Questions and Answers

Do You Teach?
Yes! Join me for individual instruction in my home studio for $120 for a two hour session. During the class, you will have full access to my equipment and supplies to complete a 8″x8″x2″ ready-to-hang wood panel encaustic or mixed media painting. Group classes information is posted on the Instruction and Events pages.

Where can I find your art?
Check the Events page for my latest show and class dates. I’m a participant in the Loudoun County Artisan Trail so if you’re local, you can visit my studio gallery by appointment. Contact me to make arrangements. I would love to meet you!

What supplies do I need to get started in encaustics?
Check out my blog article, “How to get started in Encaustic painting on a budget” for everything you need to set up your encaustic studio without breaking the bank.” Under the “Favorite Things” tab, I’ve listed the supplies I use and recommend to get started painting with encaustics. 

What are the safety requirements for working with encaustics?
So much has been written about safety requirements for encaustics. Here’s a good resource from an authority in the medium http://www.rfpaints.com/resources/encaustic/33-encaustic-safety.

Do you accept commissions?
Absolutely. Check out the Commissions page for details

What Is Encaustic Paint?
Encaustic paint is simply beeswax, damar resin, and pigment. It is kept molten on a heated palette and applied to a surface and reheated to fuse the paint into a uniform enamel-like finish.  The ancient Greeks developed encaustic over 2,000 years ago.  The word encaustic derives from the Greek word enkaustikos, meaning “to heat” or “to burn”.  The wax layers of an encaustic painting need to be “burned in”.  This simply means fusing the layers of wax together with heat to ensure that the different layers of wax are bonded together and will not flake apart.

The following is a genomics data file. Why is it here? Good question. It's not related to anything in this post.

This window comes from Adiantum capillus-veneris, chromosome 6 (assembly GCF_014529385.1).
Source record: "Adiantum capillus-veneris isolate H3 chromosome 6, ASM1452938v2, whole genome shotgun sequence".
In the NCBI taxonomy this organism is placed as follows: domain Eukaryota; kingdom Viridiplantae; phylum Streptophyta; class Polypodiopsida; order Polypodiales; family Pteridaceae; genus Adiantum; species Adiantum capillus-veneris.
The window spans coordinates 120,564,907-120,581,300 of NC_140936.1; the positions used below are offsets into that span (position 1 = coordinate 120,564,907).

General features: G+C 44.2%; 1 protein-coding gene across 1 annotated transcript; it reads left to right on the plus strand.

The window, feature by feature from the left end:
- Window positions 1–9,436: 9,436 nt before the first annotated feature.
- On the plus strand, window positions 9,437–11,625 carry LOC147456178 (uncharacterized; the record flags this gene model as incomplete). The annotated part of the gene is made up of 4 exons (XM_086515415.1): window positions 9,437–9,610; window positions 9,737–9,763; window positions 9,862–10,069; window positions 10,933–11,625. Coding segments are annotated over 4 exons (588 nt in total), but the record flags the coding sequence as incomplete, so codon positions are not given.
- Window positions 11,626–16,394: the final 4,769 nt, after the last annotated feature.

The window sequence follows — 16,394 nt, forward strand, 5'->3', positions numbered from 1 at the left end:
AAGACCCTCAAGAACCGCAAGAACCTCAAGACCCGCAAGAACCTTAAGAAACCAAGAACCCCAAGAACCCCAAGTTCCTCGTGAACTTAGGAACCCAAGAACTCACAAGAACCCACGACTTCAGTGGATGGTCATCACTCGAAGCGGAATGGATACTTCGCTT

How Do You Paint With Wax?
To melt the wax I use a pancake griddle with an adjustable temperature gauge and a grill thermometer to know the exact temperature of the wax at all times.  I also use a heat gun, a craft iron, heated stylus, and a torch to manipulate the wax once it is on the surface.  Once the surface has cooled, encaustic paints present a permanent lustrous enamel appearance, yet the painting can be revised and reworked at any time.

How Do I Care For My Encaustic Painting?
Encaustic paints are perhaps the most durable form of painting. Wax is a natural adhesive and preservative; it is moisture resistant, mildew and fungus resistant, and unappetizing to insects.  Wax paint also does not contain solvents or oils so they will not darken or yellow with age.   Encaustic paintis stable in a temperature range of approximately 40-120°F. Wax is more fragile in the cold and may become brittle in freezing temperatures.

If you must transport the painting in hot or cold weather simply first cover the entire wax surface with wax paper, then cardboard, and some form of insulation.  When that painting is at room temperature remove the wax paper and unwrap the painting.  When in hot weather the wax paper will stick to the painting but will cause no damage as long as it is removed at room temperature.

As with any fine art painting, avoid hanging your painting in direct sunlight. It should always feel cool to the touch. If the painting surface appears to be cloudy over time, you can buff it with a soft cloth to revive it’s beautiful luster. When the painting is “young” or recently finished, a “blooming” occurs giving the surface a dull finish. Just simply buff the painting occasionally until the paint has had a chance to cure and harden (could take up to 6 months). It will then keep its buffed polished look.